ST. PAUL — Farm Bureau members from the Minnesota Farm Bureau Foundation’s Farming Today program participated in a panel discussion addressing “It’s All About Choice: Comparing the Merits of Organic & Conventional Farming” on February 15. The panel was hosted by Minnesota State University, Mankato as part of their 2017-2018 “We Have Ag!” colloquium series.
Minnesota State University – Mankato’s “We Have Ag!” colloquium series is intended to highlight the University’s academics, research and industry connections in agriculture, food and natural resources. The series events are live-streamed and found on demand at www.mnsu.edu/acadaf/colloquium.html The events are free and open to the public at the university’s Centennial Student Union’s Ostrander Auditorium.
“These are great forums in which to learn about the success stories of Minnesota State Mankato students, alumni, faculty and staff in their academics, research and industry connections,” said Marilyn Wells, provost and senior vice president for academic affairs. “These events also help us explore our future potential as a Non-Land Grant College of Agriculture (NLGCA), a designation we achieved in 2015. We invite the campus and local communities to attend and join us in determining our destiny.”
The panelists included Kevin Dahlman – corn and soybean seed farmer who is president and general manager of Dahlco Seeds, Inc. from Wright County; Wanda Patsche, a conventional crop and pig farmer and owner of CW Pork, Inc. from Martin County; Jared Luhman, an organic crop and grass-fed beef farmer who is assistant manager of Dry Creek Red Angus Farm from Goodhue County; and Chris Sukalski, dairy manager of Reiland Farms, LLP from Fillmore County.
When asked what brings you the most joy – the panelists answered as follows:
- “I love what I do, and it’s just the best job in the world,” said Luhman.
- “New born calves bring me the most joy – hands down,” said Sukalski
- “I call it the circle of life. With my little baby corn plants, I get to watch them grow and grow and grow into healthy productive plants. I get to harvest them and know that they have served a great purpose in life,” said Dahlman. “I get to do that at least 40 times in my life. How great is that.”
- “I am both humbled and awestruck when I think about our responsibility to provide food for other families. Providing an affordable, safe and healthy food supply – it just doesn’t get any better than that. “said Patsche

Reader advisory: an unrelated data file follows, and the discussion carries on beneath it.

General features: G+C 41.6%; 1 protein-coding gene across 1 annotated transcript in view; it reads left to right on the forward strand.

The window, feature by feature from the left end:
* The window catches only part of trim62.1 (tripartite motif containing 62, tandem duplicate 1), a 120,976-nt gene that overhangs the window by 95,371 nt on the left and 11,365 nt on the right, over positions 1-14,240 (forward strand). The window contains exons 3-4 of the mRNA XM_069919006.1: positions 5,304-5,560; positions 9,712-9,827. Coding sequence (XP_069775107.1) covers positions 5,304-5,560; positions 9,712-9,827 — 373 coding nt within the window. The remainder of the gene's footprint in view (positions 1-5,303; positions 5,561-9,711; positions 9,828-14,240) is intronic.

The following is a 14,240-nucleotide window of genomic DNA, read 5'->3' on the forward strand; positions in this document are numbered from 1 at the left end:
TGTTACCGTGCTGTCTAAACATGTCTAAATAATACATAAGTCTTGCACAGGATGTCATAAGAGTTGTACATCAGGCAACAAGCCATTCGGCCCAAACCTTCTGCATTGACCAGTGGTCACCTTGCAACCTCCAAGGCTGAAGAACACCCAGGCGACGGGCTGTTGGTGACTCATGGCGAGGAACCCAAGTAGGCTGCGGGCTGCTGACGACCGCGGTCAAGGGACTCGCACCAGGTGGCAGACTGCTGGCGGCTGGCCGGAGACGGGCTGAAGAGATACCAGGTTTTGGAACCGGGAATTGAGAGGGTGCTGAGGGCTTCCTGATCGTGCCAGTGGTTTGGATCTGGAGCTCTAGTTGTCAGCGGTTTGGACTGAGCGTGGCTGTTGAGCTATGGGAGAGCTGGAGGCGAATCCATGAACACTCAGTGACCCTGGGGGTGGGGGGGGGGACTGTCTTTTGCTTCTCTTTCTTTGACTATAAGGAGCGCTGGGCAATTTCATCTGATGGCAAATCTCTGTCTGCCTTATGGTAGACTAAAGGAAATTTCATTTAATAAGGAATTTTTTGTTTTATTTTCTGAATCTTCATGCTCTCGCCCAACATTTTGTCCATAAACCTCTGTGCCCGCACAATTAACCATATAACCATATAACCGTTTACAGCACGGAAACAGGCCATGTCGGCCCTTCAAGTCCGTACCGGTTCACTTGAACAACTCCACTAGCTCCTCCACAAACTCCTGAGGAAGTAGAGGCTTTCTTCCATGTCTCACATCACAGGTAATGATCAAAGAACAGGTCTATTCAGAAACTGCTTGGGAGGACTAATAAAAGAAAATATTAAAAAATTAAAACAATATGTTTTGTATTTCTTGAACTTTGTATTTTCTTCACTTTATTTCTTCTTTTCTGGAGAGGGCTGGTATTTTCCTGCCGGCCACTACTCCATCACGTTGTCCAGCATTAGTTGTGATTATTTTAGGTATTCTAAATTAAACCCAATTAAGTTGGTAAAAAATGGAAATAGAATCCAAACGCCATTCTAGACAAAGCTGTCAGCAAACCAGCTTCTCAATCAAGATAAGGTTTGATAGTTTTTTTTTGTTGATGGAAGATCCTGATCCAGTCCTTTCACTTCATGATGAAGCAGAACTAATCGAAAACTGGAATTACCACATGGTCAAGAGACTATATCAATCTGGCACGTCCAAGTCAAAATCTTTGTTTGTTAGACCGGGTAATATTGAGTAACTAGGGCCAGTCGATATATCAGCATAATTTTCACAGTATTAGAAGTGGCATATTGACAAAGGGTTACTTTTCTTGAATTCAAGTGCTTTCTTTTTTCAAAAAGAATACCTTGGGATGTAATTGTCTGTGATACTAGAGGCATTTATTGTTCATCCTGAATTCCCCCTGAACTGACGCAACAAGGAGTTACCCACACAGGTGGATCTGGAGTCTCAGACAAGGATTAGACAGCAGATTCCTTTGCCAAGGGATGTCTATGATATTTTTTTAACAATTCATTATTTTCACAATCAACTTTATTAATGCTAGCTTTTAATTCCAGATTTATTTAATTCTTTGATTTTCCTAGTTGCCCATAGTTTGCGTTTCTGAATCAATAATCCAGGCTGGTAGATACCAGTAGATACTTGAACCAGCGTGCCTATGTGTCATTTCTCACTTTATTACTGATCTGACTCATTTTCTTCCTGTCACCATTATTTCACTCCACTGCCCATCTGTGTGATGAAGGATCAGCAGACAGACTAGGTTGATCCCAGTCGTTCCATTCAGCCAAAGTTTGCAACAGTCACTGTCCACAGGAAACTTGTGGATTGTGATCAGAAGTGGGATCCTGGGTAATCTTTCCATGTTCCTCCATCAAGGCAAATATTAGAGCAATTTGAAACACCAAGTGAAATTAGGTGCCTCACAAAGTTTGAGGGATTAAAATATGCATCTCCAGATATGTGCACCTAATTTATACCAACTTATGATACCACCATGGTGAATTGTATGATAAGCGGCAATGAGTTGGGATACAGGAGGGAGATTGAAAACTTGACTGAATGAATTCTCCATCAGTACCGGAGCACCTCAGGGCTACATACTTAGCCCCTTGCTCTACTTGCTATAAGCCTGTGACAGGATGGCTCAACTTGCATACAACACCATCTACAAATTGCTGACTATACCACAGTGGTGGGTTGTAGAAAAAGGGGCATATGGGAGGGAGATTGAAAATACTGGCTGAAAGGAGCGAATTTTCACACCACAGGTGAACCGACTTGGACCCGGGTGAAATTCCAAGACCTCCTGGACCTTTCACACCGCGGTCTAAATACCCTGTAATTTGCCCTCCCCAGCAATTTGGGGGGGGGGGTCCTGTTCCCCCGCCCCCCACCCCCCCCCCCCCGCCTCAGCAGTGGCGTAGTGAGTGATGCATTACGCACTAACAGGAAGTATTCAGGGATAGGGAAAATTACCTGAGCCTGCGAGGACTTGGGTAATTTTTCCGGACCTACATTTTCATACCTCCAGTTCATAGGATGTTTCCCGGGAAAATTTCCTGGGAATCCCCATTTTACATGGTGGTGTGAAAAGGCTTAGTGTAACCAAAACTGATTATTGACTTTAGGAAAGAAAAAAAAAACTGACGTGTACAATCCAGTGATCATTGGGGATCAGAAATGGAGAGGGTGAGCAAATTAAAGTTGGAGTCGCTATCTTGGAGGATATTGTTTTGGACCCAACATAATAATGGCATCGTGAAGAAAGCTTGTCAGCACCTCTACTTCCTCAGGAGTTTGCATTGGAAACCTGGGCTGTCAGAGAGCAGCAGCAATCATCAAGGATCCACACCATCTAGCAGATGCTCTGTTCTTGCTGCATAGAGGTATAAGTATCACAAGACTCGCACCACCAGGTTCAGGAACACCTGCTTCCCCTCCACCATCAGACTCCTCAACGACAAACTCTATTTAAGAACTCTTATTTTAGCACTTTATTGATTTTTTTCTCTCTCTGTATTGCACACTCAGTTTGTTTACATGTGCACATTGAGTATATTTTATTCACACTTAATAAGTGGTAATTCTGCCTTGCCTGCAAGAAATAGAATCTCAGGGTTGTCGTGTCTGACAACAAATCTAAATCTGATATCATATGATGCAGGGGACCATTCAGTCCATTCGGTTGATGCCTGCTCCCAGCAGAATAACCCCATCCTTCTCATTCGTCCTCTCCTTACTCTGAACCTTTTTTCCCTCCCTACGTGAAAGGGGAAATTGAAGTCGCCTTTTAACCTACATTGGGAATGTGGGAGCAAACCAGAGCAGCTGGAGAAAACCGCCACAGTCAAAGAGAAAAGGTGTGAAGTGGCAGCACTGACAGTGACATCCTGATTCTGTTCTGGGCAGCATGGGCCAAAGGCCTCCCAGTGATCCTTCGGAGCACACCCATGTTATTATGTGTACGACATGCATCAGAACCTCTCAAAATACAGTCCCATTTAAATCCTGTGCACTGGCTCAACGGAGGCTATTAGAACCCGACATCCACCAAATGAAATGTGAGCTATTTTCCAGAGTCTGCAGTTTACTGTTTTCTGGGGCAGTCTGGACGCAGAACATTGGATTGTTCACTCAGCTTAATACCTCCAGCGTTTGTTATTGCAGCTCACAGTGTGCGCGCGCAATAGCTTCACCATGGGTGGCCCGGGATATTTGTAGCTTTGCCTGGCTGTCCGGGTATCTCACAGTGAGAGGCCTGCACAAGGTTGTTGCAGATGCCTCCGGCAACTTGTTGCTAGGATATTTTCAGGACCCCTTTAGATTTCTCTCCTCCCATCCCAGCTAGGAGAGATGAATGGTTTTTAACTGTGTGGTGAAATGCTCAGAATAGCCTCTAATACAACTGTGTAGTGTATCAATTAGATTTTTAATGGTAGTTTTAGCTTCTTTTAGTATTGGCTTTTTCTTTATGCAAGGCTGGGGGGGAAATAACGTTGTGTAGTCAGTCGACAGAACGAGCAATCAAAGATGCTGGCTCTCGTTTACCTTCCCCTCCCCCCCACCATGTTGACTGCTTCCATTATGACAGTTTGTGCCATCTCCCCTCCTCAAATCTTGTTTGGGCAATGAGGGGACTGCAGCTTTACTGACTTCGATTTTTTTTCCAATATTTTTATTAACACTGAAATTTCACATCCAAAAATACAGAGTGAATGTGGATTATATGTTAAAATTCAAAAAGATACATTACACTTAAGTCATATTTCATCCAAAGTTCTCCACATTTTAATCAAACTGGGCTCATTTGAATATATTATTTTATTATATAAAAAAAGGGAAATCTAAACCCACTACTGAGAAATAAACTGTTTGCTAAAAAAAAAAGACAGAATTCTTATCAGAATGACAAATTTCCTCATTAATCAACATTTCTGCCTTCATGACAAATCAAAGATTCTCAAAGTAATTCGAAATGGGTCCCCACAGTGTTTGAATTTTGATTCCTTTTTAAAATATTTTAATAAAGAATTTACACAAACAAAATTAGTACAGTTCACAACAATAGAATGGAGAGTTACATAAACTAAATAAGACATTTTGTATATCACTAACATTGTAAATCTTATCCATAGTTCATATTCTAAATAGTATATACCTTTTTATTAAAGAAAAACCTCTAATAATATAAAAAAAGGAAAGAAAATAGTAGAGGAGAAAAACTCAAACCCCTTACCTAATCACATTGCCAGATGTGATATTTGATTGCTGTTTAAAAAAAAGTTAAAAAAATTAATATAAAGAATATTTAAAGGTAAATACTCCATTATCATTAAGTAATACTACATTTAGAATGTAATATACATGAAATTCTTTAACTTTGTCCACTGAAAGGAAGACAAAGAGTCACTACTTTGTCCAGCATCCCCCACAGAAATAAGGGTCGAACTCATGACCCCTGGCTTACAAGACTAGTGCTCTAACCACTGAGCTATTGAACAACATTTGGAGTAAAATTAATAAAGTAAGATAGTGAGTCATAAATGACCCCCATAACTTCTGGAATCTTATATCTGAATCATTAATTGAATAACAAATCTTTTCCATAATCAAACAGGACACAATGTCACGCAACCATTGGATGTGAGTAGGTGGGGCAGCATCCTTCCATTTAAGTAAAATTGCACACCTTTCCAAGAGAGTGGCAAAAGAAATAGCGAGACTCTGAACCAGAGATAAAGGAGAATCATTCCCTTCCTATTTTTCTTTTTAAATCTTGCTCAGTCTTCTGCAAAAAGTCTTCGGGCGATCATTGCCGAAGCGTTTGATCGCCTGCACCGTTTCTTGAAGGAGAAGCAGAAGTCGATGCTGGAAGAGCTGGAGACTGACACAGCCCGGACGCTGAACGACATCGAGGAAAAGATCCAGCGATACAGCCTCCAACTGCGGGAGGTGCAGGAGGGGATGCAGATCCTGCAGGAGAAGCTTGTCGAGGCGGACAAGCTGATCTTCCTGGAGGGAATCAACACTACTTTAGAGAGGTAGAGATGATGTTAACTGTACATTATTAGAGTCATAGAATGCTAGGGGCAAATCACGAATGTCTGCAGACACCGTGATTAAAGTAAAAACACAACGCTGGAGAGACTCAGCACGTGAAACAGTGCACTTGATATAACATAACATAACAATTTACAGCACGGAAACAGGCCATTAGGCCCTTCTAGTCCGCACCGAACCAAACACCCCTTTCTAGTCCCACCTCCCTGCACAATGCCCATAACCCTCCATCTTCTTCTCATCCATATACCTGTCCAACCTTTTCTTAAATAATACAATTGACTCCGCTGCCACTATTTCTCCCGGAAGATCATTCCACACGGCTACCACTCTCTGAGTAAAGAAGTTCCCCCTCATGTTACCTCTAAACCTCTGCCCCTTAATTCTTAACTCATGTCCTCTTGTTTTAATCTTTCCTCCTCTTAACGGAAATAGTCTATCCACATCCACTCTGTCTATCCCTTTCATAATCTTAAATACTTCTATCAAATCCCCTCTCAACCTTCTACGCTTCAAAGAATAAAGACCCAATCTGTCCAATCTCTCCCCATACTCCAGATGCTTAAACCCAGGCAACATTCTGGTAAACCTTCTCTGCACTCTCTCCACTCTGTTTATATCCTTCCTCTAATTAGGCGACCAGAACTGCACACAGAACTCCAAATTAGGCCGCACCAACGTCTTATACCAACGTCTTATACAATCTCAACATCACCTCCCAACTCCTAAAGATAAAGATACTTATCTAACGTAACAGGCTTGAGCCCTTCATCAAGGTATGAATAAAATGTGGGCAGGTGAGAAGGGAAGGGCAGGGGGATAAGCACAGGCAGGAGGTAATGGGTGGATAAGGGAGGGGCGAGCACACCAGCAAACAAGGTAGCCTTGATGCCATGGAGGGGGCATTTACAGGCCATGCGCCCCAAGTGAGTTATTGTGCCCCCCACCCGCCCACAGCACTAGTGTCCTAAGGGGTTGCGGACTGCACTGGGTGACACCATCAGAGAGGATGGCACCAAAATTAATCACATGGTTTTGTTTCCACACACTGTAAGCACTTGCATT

The February 15 moderator was Carolyn Olson, a U.S. Department of Agriculture certified organic crop farmer and a conventional pig farmer. Olson is the chair of the American Farm Bureau Federation Organic and Direct Marketing Issue Advisory Committee and past chair of the Minnesota Department of Agriculture Organic Advisory Task Force.
“We have confidence in what we grow, whether organic or conventional, so that you can have confidence in what you purchase at the grocery store. You can feel good that you are supporting Minnesota and American farmers,” said Olson.
The Farming Today program was also part of a panel on November 18 addressing, “Water Quality in Minnesota: What are the Effects of Buffer Strips & Nitrate Testing?” For more information about the colloquium series, including on-demand video of previous events and a list of upcoming topics, visit the series http://www.mnsu.edu/acadaf/colloquium.html
Seventy-five Minnesota farmers are available to share their story through the Farming Today program. Farming Today volunteers are located throughout Minnesota. They include farmers who raise crops, dairy and beef cattle, poultry and pigs. To learn more about Farming Today go to fbmn.org/speak-for-yourself or learn more on the Facebook page Farming Today Speakers
“More than 40-percent of audiences report their understanding of agriculture was changed favorably after hearing a farmer share his or her story,” said Kristin Harner, MFB public relations director. “These opportunities to work with universities are a great opportunity for our speakers to share their story on what they do on their farms to raise healthy food while using responsible, sustainable farming methods.”
Minnesota State Mankato, a comprehensive university with 14,712 students, is part of the Minnesota State system, which includes 30 colleges and seven universities.
The Farming Today program is made possible by the Minnesota Farm Bureau Foundation, in partnership with Minnesota Farm Bureau Federation, Minnesota Corn Growers Association, Compeer Financial, CHS, AgCountry, Minnesota Beef Council, Riverview, LLP and Minnesota Turkey Growers Association.
— Minnesota Farm Bureau
For more news from Minnesota, click here.